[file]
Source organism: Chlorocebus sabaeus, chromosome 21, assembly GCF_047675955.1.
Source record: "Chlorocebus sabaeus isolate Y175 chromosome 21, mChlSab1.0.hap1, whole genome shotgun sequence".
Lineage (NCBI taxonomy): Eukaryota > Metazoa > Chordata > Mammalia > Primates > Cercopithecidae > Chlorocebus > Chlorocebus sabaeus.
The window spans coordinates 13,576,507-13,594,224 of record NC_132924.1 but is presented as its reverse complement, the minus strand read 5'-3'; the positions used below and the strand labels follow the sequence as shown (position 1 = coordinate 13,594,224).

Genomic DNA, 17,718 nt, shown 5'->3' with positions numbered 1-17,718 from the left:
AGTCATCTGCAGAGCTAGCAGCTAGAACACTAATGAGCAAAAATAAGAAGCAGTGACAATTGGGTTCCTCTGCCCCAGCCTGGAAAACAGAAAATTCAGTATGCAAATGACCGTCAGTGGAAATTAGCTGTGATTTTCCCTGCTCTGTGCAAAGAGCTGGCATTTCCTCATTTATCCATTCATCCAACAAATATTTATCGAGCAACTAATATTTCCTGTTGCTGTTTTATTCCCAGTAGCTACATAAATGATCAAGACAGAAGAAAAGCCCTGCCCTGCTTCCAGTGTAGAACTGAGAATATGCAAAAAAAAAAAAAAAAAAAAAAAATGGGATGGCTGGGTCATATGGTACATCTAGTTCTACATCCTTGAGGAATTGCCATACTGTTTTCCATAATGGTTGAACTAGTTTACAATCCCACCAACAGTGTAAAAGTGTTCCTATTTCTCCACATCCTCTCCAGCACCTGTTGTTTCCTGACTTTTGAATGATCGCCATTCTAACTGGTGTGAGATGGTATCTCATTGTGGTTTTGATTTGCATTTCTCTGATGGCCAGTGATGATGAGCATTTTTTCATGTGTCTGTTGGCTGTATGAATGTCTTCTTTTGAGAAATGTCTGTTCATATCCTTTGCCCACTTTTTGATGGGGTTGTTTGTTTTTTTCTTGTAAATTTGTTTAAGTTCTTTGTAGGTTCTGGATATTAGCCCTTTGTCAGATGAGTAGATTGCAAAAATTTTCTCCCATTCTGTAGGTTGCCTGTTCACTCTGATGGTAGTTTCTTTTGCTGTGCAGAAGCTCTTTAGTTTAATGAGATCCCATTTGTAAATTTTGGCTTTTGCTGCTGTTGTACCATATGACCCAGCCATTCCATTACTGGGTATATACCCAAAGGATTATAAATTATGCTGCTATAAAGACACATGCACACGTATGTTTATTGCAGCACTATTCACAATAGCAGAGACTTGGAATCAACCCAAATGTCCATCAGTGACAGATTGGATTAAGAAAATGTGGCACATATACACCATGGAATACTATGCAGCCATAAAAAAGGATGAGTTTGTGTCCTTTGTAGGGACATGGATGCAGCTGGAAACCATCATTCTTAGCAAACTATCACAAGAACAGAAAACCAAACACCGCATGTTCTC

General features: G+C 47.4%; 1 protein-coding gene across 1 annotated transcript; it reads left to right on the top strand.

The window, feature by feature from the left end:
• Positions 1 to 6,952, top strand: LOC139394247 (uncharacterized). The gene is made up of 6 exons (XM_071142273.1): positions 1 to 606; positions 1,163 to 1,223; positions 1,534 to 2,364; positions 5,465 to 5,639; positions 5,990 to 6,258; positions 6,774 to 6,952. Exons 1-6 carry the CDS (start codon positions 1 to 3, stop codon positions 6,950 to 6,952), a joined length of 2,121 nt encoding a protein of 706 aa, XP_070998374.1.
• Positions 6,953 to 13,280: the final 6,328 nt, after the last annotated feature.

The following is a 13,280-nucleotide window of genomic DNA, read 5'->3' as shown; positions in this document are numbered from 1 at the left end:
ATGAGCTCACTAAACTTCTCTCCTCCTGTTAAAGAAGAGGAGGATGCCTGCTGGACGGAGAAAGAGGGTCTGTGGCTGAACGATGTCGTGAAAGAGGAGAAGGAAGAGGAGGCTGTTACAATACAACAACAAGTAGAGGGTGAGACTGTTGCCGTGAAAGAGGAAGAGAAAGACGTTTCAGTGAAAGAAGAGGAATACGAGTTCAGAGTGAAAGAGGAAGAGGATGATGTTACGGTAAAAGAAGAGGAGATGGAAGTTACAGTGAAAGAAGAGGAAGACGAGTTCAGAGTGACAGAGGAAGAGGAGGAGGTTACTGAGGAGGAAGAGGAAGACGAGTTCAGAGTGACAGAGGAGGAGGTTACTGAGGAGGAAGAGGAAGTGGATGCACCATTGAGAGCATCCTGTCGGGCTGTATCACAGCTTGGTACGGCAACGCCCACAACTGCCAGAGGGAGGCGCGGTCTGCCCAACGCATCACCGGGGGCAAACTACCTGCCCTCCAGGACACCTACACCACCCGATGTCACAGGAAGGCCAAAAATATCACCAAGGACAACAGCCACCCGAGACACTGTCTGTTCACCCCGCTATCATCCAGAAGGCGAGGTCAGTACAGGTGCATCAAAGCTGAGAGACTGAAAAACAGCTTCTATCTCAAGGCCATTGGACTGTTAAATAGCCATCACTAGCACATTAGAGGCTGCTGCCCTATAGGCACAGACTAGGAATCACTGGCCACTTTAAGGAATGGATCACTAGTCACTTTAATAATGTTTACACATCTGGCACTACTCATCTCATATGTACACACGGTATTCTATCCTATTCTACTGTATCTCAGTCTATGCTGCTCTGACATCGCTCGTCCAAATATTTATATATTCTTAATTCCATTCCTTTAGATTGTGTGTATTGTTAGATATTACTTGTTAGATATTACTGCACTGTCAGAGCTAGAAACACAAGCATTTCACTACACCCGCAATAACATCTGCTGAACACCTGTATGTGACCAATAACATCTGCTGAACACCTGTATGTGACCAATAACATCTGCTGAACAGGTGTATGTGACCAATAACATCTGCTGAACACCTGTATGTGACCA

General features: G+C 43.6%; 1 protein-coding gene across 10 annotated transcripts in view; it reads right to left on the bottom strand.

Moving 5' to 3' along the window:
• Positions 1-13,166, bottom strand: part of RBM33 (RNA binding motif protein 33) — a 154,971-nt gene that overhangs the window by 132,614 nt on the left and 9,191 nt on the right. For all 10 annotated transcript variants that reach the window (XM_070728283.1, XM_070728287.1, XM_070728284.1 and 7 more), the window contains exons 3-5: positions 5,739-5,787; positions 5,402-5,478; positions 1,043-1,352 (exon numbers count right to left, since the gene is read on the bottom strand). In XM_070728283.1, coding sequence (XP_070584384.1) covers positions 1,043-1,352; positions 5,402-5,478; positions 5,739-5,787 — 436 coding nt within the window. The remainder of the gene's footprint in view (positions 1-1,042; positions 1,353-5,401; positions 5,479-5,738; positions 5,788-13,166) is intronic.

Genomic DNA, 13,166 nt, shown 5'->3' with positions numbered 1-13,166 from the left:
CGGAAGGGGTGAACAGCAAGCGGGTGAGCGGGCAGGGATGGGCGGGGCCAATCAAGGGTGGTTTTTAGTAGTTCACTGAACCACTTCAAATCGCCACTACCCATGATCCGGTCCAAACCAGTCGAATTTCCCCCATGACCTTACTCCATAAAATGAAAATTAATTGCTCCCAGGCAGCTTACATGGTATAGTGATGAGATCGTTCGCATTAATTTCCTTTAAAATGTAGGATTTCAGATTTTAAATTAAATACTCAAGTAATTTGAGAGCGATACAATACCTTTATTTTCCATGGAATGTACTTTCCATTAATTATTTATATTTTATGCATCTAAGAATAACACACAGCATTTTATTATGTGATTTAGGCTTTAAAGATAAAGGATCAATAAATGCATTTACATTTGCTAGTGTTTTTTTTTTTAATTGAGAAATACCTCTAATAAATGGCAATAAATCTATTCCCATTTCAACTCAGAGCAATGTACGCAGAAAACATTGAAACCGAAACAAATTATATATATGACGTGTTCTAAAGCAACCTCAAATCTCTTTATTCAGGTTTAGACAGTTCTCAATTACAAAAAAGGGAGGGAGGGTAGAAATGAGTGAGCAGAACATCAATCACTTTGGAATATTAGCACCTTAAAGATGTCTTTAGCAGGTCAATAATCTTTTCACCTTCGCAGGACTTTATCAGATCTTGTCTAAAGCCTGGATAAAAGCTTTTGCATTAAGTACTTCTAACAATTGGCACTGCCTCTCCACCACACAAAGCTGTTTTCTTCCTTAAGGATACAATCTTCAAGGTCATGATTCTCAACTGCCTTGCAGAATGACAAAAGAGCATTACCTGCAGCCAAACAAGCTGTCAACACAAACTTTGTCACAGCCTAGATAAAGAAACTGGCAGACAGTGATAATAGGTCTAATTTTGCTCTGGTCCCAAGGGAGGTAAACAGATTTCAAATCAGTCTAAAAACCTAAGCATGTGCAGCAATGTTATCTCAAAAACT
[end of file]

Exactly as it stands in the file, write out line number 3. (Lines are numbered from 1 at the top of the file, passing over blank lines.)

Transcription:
Lineage (NCBI taxonomy): Eukaryota > Metazoa > Chordata > Mammalia > Primates > Cercopithecidae > Chlorocebus > Chlorocebus sabaeus.